“That was a great course to take as an introduction to college work and college professors,” Santy agreed. “Dr. Ryan was a great teacher and she taught us how to really write an essay — how to get away from that ‘five paragraph’ format and just write. That class helped my writing so much, which helped me through the rest of high school and my other Loyola courses.”
Over the next three years, the students took classes from calculus to history, learning the subjects as well as the college ropes along the way. They were pleased to discover that their college peers were serious about their studies and that the professors treated them like adults. “No one is forcing you to be here,” Salamida said. “You’re here because you want to be. It’s a different kind of atmosphere.”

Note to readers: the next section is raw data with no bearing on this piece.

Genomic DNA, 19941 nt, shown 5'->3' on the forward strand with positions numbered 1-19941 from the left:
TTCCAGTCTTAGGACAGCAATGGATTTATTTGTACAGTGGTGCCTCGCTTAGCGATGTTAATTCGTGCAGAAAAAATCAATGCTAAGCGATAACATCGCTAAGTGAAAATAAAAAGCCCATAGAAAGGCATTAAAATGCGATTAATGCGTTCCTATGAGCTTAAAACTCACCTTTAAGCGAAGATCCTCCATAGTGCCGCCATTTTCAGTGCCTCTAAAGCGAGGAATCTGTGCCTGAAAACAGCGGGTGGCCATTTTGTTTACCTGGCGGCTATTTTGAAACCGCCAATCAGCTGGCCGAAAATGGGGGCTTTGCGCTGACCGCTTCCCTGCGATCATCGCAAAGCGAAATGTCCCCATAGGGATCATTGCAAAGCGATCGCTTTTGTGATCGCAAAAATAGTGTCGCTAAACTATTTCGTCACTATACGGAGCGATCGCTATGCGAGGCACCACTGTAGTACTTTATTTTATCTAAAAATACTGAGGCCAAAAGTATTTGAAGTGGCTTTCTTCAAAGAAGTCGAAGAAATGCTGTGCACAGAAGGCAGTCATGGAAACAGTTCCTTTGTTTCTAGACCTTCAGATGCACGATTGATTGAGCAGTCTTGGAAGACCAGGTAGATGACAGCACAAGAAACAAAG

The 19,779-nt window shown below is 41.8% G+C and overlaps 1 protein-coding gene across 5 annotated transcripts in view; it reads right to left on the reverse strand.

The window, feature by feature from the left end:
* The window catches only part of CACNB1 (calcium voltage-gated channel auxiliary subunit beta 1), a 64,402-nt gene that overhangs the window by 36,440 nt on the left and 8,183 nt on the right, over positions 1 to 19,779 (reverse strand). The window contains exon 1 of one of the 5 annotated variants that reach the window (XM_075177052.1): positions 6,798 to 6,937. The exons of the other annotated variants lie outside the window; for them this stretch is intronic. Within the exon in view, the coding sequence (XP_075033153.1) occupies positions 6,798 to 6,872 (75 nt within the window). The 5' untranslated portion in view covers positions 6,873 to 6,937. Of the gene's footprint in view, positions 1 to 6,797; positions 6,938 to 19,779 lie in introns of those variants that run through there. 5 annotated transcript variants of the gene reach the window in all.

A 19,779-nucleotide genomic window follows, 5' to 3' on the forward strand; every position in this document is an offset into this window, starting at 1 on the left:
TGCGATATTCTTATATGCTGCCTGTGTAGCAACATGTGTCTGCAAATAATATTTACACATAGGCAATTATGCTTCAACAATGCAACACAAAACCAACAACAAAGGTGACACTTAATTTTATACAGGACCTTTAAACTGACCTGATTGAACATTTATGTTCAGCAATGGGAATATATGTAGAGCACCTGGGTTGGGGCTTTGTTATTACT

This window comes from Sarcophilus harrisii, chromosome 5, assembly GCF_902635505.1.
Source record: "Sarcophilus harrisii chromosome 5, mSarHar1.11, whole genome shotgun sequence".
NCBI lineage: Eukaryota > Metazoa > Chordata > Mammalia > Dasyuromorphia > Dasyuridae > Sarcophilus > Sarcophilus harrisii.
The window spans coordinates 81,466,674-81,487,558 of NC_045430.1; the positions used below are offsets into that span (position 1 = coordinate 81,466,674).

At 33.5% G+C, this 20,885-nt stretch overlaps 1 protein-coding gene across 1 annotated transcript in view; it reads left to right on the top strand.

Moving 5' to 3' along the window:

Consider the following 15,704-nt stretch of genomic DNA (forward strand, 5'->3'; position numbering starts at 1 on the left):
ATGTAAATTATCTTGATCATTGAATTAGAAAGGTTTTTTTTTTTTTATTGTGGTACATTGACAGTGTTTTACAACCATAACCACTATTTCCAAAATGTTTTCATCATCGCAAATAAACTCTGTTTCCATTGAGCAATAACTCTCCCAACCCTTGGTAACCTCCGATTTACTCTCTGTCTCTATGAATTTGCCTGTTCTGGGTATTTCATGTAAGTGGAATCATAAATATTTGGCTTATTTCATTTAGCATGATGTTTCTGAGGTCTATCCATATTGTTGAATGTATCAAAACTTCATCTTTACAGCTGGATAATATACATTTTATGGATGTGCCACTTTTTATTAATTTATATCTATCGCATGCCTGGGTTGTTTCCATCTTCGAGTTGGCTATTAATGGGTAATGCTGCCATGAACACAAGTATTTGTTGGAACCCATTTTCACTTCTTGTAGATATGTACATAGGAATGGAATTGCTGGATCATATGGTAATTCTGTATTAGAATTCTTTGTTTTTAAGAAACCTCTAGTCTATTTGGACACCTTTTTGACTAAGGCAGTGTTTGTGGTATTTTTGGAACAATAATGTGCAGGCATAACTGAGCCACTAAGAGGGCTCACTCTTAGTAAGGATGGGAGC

They did well in and generally enjoyed their classes, but it wasn’t always easy to balance the demands of the Loyola Institute with high school studies, work and activities, especially by senior year.
“In that last semester, balancing what was expected of me in my course got a little bit hard,” Mingolelli said. “You have to show up, participate, do your reading, do your assignments, write your essays and your research papers. For me, I wanted to finish out the program strong and really strive to do the best that I could. It got tough.”
That balancing act can be difficult for many students, Headd said. “Things like work and sports and finding courses of interest that fit their schedules can end up being conflicts for many students, especially during the senior year when they’re taking classes during the regular semesters,” he said. Academics play a role sometimes as well. “Some, not all, high school students are prepared for this level of study. If you’re not doing well, we’re going to suggest it’s maybe a little too early for you to be doing coursework here,” Headd said. For these reasons, some students ultimately end up leaving the program; enrollment trends to date show that about one-half to one-third of students who start the Loyola Institute program fully complete it, Headd said. Santy, Mingolelli and Salamida were three of 12 students in their age cohort who completed the program.